Portfolio Website Case Study

Published: Monday, February 25, 2019

This case study was built for a project in my User Experience Design course at Eastern Washington University. It is the final write-up of the creation process of a Portfolio Website. It is partly based on the original motivations for this website, ethanholman.com.

The need for this site is to show off the work I've done to potential employers, and anyone who is interested in the content/projects themselves. For example, there may be technical articles I write that could be of use to other software developers. Additionally, I'd like a place to showcase other stuff such as my photography work, as well as hobby-related things like RC airplanes.

I started by wireframing several different ideas for the layout of this website. For each part of the site, I drew out multiple design layout ideas. Roughly 15 minutes were spent drawing out on paper 8 initial designs for the homepage layout. From there, I chose 4 of the best ideas and refined them over the next 5 minutes. After that, I chose one design and spent the last period of time (3 minutes) to further refine a final homepage layout wireframe. The purpose of these timed intervals was to simulate the phases in designing real-world solutions on a smaller scale.

Next, I collaborated with a small group on making the detail page wireframes of the portfolio website. It was basically the same process as described above (for the homepage), but we all provided each other with feedback on our designs. In the second to last design interval, we voted together on the best four designs and spent our time each refining those. For the final interval, we all worked to refine the design we judged to be "best" from the previous interval. This final wireframe design was what we ended up all using for our detail pages. I used it for the "photography detail" page in this case study, with the modification of adding a footer.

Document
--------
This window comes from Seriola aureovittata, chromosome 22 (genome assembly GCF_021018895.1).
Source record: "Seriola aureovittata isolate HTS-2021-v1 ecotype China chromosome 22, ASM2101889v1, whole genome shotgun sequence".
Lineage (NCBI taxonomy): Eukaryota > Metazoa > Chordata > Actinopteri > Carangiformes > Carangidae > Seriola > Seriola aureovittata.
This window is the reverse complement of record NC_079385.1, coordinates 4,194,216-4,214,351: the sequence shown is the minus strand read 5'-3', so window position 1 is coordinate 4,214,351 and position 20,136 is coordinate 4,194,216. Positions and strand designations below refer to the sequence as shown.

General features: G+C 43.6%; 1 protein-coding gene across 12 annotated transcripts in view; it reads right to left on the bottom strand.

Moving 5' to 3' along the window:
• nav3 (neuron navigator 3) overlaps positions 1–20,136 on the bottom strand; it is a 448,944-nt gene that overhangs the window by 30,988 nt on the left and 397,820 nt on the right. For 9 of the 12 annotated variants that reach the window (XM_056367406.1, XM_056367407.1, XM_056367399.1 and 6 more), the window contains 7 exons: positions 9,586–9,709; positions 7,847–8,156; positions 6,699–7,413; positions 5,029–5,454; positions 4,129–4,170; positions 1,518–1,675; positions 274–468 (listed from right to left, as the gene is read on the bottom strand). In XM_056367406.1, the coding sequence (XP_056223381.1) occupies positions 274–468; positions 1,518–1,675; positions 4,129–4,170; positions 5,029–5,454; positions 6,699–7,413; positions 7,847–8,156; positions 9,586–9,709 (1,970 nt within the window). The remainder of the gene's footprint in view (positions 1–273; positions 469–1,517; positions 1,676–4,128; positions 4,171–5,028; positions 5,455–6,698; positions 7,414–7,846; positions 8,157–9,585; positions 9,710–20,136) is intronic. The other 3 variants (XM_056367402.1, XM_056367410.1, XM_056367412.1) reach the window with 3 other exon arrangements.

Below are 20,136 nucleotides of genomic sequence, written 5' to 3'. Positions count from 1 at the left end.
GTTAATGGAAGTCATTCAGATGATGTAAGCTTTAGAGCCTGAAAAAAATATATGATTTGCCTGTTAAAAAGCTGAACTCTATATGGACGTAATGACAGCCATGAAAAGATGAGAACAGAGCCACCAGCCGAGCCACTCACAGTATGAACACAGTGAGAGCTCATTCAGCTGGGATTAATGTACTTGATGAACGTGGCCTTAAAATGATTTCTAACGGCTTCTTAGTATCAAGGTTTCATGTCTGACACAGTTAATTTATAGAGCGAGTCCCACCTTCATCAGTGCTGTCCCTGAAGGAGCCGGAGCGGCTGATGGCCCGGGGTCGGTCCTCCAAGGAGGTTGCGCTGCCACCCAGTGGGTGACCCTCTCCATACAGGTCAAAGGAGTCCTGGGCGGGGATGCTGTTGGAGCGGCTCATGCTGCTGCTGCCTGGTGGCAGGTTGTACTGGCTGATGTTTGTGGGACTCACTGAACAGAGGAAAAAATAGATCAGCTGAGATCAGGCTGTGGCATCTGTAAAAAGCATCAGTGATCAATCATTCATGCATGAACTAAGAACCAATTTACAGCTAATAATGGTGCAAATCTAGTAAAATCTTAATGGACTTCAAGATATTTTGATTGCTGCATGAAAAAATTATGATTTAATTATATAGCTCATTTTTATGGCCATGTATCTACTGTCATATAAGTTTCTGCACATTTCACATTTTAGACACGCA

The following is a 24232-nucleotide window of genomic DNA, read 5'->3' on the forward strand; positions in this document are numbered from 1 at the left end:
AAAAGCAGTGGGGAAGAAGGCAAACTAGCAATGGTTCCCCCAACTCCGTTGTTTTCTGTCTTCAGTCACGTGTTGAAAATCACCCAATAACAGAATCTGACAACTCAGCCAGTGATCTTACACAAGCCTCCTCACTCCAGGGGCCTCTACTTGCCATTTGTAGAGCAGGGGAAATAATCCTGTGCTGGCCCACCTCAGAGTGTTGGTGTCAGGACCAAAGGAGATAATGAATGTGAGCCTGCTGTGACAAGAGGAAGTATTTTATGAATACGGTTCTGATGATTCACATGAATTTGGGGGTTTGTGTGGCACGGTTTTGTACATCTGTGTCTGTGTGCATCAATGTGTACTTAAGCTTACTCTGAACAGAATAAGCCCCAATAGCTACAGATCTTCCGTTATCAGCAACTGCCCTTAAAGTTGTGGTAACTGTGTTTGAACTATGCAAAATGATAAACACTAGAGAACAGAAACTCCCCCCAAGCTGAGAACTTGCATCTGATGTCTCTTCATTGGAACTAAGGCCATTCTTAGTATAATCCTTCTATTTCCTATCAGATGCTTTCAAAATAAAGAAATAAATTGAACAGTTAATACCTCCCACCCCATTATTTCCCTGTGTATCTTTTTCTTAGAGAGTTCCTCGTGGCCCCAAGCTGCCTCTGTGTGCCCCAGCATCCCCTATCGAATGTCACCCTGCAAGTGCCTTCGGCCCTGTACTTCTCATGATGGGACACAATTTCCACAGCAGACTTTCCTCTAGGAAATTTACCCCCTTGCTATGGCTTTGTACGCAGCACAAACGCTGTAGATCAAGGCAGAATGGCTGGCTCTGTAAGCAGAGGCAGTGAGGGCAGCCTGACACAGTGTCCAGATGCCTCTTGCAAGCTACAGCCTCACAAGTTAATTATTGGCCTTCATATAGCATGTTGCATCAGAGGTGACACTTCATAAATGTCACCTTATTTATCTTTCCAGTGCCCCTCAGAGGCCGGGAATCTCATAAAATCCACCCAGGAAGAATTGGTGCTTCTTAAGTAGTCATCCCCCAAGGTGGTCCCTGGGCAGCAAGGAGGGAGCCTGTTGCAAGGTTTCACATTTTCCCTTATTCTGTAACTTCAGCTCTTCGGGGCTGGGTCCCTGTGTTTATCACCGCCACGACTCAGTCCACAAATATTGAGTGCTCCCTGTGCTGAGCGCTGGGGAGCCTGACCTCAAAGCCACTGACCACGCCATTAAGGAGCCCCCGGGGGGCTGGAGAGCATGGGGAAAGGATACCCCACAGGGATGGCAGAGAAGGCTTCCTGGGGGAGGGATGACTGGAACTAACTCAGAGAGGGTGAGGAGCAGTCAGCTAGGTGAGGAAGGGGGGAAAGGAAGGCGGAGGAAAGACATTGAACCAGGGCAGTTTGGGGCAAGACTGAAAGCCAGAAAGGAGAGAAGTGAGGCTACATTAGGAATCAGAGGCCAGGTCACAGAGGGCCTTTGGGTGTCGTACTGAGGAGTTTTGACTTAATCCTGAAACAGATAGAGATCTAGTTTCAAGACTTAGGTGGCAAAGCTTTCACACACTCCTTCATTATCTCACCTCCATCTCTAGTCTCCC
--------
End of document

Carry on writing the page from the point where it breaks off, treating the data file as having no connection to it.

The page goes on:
Based on the requirements for my portfolio website, I required the following parts (features):

  • Main Homepage: showcase of all parts of the site
  • Photography Detail: showcasing my photography work
  • Article Detail: for technical articles or code samples on my Computer Science
  • About Me Detail: geared towards potential employers, to focus on my professional background

Below are scans of my inital wireframe "charrettes" created during our collaborative periods in class:

Home Page 1 Home Page 1 Home Page 1
Charrette scans from in-class wireframing sessions

Previously in class, we were introduced to Atomic Design Methodology. In a nutshell, this common web-focused design methodology emphasises design by using individual elements ("atoms") to build larger, more functional sub-components ("molecules"). From there, these molecules can be combined to form features ("organisms") that are used to build pages that we all can see and use. There's a lot more about Atomic Design on Brad Frost's website.

Atomic Design Example
An example of Atomic Design applied to Instagram. Credit: Atmoic Design - Brad Frost

After creating the wireframes, I used Atomic Design Principles to break things down. A spreadsheet outline was created in Google Sheets to plan out what "organisms" would be necessary in order to build the final page mockups.

The bulk of the work in creating this Website Portfolio was designing in Figma. Building a design system framework was the first design step. This is where I chose a color palette and typefaces. I went with 'Merriweather' as the font for headings, and 'Ubuntu' for standard text, buttons, inputs, and such.

Design system framework

The next step in creating mockups was creating atomic design components following the established design system framework. I based sizing on a 1440px-wide desktop/laptop screen and iPhone 8 viewports. For my purposes, I don't need buttons or text inputs at this time. I created navigation link components, image pickers, code snippet containers, and the headers and footers. Due to having several viewports, I had to slightly modify the size for some of these components -- particularly the header and footer.

Using the components, I then built out pages in Figma. This process was a matter of arranging the components I had already created to build the layouts. In a few cases, I had to modify the sizing of text in the components. From there, I customized the text to fit each kind of page. Creating prototypes was the final step, where I linked pages together to give the user an interactive experience. You can see the Figma pages here.

Figma files for Portfolio Website